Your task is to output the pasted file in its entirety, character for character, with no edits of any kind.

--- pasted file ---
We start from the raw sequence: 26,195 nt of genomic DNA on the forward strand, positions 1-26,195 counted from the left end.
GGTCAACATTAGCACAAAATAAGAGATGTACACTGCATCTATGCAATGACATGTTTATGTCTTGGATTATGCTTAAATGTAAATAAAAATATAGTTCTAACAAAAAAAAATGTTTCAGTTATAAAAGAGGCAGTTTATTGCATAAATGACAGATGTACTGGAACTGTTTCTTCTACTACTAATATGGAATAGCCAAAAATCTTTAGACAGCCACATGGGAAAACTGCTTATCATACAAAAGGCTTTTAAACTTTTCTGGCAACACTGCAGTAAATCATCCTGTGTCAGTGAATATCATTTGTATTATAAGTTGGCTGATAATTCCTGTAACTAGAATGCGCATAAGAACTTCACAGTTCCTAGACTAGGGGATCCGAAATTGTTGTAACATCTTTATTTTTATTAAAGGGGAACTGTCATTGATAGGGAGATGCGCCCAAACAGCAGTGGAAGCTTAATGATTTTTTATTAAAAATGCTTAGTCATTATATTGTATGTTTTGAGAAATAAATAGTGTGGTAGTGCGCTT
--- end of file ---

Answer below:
We start from the raw sequence: 26,195 nt of genomic DNA on the forward strand, positions 1-26,195 counted from the left end.
GGTCAACATTAGCACAAAATAAGAGATGTACACTGCATCTATGCAATGACATGTTTATGTCTTGGATTATGCTTAAATGTAAATAAAAATATAGTTCTAACAAAAAAAAATGTTTCAGTTATAAAAGAGGCAGTTTATTGCATAAATGACAGATGTACTGGAACTGTTTCTTCTACTACTAATATGGAATAGCCAAAAATCTTTAGACAGCCACATGGGAAAACTGCTTATCATACAAAAGGCTTTTAAACTTTTCTGGCAACACTGCAGTAAATCATCCTGTGTCAGTGAATATCATTTGTATTATAAGTTGGCTGATAATTCCTGTAACTAGAATGCGCATAAGAACTTCACAGTTCCTAGACTAGGGGATCCGAAATTGTTGTAACATCTTTATTTTTATTAAAGGGGAACTGTCATTGATAGGGAGATGCGCCCAAACAGCAGTGGAAGCTTAATGATTTTTTATTAAAAATGCTTAGTCATTATATTGTATGTTTTGAGAAATAAATAGTGTGGTAGTGCGCTT